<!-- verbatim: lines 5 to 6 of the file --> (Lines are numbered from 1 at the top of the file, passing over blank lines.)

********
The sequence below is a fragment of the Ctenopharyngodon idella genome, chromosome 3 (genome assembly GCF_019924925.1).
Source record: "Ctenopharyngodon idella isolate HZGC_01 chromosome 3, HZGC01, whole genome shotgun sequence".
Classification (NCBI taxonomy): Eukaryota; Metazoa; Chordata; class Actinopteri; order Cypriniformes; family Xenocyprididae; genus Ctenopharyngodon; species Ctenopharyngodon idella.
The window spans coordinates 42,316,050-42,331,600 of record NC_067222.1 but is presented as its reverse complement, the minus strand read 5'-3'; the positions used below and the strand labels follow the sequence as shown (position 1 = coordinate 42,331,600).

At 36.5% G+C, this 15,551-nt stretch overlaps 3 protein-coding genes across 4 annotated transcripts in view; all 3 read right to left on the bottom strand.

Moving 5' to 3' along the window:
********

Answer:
At 36.5% G+C, this 15,551-nt stretch overlaps 3 protein-coding genes across 4 annotated transcripts in view; all 3 read right to left on the bottom strand.

Moving 5' to 3' along the window: